Why earned media should be considered earned conversations
Opinion piece from Steve Kirk, MD of Consumer at M&C Saatchi TALK
The term ‘earned media’ has only really grown in prominence across the industry during the last decade, but arguably it is already out of date.
Not long ago, earned media set the agenda and led the news cycle. Stories from brands were distributed to, or seeded with press and newspapers broke these stories, sharing content for the first time and leaving paid or owned channels to follow in the wake. A lot of people thought an ‘earned-first approach’ referred to the chronological order of campaign assets – in that PR released earned content first.
Now the industry is experiencing a continual shift towards stories and conversations that begin on social media, in local communities and via messaging services. Some 68% of the UK source their news via mobile devices and recently Ofcom found TikTok is the fastest growing news source for UK adults.
It means editorial content is being created in different ways, for different audiences. It means stories don’t just exist in one medium and that success for brands no longer just means earning just media coverage – it’s about earning conversations that can take place across a wider number of platforms, channels and publications consecutively or concurrently.
For brands and agencies, this means changing focus, as solely driving traditional earned media coverage won’t attract the level of attention needed to make a serious impact. It means understanding what conversations your audience is having, where they are having them and how best to join and lead those conversations.
Conversations That Matter
The most impactful conversations don’t start with what a commercial entity wants to talk about, they start with what an audience wants to hear or is already discussing. Brands need to keep this in mind when telling stories.
In some ways, PR is playing catch-up with other marketing disciplines, which have used data to hyper-target audiences and tailor content for specific consumer groups – then track performance against commercial metrics.
With so much more information now available on audience and media conversation, PR communications can follow digital media in better understanding where content is being consumed and by who, and then design conversations to earn attention in the right spaces.
By taking advantage of the latest tools to pinpoint the platforms and moments where the most impactful conversations are taking place, brands can identify the content and messages that resonate the strongest.
Helpful tools include Quid, which enables comms teams to learn more on story networks and conversation clusters, as well as identifying the leading voices in these conversations. Our strategists also analyse social conversation to highlight relevant emerging topics within macro themes and the speed at which these are gathering engagement, so we can foresee what may be written about next, as well as what’s being talked about now.
The End of Front Page News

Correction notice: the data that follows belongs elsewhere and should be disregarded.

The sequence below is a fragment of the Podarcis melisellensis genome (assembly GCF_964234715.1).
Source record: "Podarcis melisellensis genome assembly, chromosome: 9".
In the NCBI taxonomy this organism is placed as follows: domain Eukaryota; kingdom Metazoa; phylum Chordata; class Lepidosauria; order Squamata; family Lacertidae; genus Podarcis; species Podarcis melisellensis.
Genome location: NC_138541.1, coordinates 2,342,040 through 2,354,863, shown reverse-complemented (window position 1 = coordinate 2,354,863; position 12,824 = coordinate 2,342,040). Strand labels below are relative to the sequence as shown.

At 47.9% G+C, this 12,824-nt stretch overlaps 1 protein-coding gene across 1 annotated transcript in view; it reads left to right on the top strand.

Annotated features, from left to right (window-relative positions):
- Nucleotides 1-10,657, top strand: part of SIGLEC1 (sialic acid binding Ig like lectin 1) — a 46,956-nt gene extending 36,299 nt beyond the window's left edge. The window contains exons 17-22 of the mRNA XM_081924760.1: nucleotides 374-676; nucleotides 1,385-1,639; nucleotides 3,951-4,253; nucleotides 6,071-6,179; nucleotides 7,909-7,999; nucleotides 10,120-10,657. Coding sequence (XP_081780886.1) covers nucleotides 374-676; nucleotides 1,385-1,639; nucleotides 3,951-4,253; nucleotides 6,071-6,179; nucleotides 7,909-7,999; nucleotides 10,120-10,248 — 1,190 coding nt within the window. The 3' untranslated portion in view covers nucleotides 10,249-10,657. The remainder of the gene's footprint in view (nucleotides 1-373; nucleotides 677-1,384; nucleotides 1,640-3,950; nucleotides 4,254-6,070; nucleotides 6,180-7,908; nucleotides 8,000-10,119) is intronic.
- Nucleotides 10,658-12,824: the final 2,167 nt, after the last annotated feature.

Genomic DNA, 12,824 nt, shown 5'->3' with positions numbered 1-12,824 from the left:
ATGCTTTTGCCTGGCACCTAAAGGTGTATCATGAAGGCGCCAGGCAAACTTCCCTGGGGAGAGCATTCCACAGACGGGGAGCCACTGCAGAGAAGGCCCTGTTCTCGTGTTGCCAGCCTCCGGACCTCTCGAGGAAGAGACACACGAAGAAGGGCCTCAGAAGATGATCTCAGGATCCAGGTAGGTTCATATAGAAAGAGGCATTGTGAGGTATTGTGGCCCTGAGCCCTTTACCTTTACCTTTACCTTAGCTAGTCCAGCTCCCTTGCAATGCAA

Once upon a time, the holy grail of communications was landing a positive piece of coverage for your client’s brand on the front page of a newspaper. But when was the last time you actually saw the front page of a newspaper, let alone read one? In the age of page views, dwell time and click throughs – is front page news a metric that matters?
Many journalists are solely focused on stories that generate the most traffic and shares across social media – or that work best for aggregators and other distribution channels in an effort to draw the almighty advertising dollar (and job security).
Editors aren’t even curating the ‘front page news’ anymore, this is being selected for individuals by algorithms, based on user behaviour and preferences. Editorial is thrust towards us by aggregators and notifications from social platforms. These top-ranking stories are the new front-page news, and it’s important for brands to understand how they are picked up by the algorithms and what makes them get pushed to the front of the queue.
Changes in the world of publishing and established media present a chance to rethink approaches to media and influencer relations.
Often, greater impact can be driven by fewer stories told by genuinely influential voices on a topic that matters to your goals, as opposed to quantity of articles or reach of influencer.
Gone are the days of media target lists with 200+ targets and unrealistic reach figures. The age of the scattergun, hit-and-hope approach has passed. It’s time to laser focus on the voices who’re leading and igniting conversations that genuinely matter against brand and business goals – and set the right KPIs that support these.
And as consumer conversations across multiple channels are now dictating the rules of engagement, brands must identify the appropriate channel while adapting their messaging and assets to fit the role consumers expect them to play.
It means no longer focusing on either earned media or social media channels but looking to lead earned conversations with a blended approach across all channels and platforms where the audience is consuming, sharing and creating content.
At M&C Saatchi Talk, we have adopted a conversation-first model, which starts and ends with the conversations in culture and business that matter. We know and understand the importance of utilising a combination of human insight and hard data to understand conversations better, from who is leading those conversations, to where they are taking place and when they resonate most with target audiences.
This model allows us to develop campaigns that place brands at the centre of these conversations, so they are responding to what’s being talked about in a way that resonates with an audience, or leading the conversation in a new direction based on what matters to target consumers.